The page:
The analgesic effects of oxytocin in the peripheral and central nervous system

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Abstract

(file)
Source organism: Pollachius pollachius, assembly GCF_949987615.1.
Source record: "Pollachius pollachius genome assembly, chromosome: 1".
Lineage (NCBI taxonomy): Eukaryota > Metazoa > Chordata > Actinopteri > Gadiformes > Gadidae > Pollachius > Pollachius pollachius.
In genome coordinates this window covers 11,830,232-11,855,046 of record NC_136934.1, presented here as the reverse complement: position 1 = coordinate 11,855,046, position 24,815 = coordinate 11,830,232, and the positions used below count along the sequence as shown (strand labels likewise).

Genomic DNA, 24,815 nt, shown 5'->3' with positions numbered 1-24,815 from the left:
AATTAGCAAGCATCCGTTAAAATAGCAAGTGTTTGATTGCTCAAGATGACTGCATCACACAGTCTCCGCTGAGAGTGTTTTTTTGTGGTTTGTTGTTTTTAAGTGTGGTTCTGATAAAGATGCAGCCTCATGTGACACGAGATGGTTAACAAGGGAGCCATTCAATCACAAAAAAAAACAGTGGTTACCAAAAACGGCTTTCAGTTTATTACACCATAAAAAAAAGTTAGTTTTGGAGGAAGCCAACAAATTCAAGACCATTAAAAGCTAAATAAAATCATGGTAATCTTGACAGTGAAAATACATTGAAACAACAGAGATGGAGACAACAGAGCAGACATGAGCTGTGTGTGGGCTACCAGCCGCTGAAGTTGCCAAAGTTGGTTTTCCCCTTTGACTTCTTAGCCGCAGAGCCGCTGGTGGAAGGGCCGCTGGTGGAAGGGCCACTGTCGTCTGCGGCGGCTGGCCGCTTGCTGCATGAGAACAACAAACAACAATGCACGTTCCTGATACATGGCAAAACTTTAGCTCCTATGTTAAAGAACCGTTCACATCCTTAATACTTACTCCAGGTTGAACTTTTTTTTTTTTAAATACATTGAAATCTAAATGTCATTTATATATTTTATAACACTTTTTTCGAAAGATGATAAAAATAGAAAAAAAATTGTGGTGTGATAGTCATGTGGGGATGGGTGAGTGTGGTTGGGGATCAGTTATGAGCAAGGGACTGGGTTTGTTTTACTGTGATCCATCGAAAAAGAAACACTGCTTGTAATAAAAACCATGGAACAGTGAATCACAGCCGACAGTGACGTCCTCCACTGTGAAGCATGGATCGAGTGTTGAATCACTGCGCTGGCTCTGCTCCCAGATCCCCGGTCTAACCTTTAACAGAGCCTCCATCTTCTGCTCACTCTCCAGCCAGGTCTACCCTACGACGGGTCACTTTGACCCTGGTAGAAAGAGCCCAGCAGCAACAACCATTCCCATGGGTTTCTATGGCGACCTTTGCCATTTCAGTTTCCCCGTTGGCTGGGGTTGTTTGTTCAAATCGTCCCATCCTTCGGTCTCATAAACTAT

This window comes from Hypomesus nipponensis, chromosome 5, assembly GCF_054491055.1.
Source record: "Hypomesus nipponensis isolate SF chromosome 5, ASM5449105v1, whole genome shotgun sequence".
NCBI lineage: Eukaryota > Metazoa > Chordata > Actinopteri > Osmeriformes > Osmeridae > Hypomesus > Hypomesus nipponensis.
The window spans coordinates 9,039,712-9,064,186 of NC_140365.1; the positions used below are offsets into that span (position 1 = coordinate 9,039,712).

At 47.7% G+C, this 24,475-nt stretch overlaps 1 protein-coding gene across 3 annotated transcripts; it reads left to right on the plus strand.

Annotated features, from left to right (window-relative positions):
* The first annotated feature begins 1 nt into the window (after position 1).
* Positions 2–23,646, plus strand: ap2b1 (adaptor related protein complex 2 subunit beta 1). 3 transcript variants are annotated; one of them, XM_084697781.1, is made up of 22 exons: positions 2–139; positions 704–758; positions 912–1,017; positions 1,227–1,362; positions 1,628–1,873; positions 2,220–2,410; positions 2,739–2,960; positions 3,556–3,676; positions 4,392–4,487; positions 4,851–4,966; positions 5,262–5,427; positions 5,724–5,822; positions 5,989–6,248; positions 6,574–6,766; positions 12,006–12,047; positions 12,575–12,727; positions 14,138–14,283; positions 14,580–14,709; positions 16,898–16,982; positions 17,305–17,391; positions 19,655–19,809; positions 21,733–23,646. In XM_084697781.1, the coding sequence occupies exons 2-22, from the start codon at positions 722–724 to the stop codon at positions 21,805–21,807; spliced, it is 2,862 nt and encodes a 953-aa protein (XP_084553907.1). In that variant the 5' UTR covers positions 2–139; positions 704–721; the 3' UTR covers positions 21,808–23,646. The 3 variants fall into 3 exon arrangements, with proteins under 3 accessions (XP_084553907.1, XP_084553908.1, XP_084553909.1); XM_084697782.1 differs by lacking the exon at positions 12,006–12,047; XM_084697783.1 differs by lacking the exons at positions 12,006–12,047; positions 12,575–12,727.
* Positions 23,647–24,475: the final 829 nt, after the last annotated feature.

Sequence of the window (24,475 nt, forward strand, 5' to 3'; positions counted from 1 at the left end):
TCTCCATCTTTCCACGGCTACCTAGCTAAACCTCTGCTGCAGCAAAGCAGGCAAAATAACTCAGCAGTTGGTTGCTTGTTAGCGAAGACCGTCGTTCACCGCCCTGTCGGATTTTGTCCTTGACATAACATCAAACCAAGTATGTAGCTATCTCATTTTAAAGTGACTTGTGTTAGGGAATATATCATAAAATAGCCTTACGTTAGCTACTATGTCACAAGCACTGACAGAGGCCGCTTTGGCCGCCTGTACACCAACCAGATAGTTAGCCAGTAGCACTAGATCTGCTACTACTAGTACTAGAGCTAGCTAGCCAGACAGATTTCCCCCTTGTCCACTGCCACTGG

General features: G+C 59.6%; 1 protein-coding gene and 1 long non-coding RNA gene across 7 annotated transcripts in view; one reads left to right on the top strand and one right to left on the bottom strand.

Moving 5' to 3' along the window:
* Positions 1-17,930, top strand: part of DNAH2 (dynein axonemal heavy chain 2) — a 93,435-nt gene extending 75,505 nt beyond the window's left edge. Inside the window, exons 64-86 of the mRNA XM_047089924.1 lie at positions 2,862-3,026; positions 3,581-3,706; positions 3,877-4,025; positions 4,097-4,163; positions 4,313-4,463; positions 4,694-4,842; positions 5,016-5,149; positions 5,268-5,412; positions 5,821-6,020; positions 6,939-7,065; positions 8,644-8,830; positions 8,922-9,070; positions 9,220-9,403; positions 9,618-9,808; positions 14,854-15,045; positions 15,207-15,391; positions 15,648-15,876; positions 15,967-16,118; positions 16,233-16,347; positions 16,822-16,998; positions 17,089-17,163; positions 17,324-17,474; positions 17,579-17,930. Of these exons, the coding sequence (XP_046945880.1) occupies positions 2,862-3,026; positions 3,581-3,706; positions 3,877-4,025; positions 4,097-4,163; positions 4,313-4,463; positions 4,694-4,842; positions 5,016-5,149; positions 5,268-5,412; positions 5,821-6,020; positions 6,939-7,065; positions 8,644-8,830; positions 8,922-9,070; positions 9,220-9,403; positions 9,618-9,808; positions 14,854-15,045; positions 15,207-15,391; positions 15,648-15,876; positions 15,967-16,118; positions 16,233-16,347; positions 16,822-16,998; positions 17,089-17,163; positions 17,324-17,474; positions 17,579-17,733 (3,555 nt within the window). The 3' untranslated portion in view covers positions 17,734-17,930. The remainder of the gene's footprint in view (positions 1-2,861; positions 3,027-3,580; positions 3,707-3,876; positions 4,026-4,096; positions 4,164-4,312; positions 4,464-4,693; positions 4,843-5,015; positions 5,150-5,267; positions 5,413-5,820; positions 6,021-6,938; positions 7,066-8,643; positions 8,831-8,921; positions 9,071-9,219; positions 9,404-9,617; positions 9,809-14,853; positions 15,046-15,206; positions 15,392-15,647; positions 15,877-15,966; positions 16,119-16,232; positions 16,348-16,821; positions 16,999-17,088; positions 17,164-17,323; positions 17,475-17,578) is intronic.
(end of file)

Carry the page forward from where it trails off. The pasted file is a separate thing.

Pain is a ubiquitously unpleasant feeling among humans as well as many animal species often caused by actual and potential tissue damage. However, it is absolutely crucial for our survival in many ways. Acute pain can signal the presence of danger or life-threatenting events, which help escape noxious stimuli. By contrast, when pain becomes chronic or persistent, it becomes an encumbrance and exerts deleterious effects to the body and mind, often co-occured with anxiety and depression. Additionaly, chronic pain is more or less an economic burden for the patients because it requires immediate medical treatments and seriously hinders pepople in their work. To date, there has been a lack of breakthrough progress in the pain field, despite huge gains in basic science knowledge obtained using animal models, it is still difficult to develop many new clinically effective analgesic drugs to control pain with long-term effectiveness. Opioids and nonsteroidal anti-inflammatory drugs were introduced for pain management more than a century ago. Those drugs do have proven efficacy in the treatment of pain but the use of them are also significantly limited due to the multiple serious adverse effects (e.g., drug resistance, addiction and gastrointestinal bleeding). In the field of pain relief and treatment, there is a strong impetus to develop and establish novel analgesics that must be safer and more effective to offer significant pain relief for a wide variety of painful conditions. Preliminary evidence suggests that oxytocin might be the ideal candidate as a target for reducing the severity of pain. In this review, we present a summary of the total literature related to the effects of oxytocin on pain modulation in both animals and humans. Better understanding the fundamental physiopharmacology of the actions of oxytocin in pain may highlight novel mechanisms associated with analgesia.

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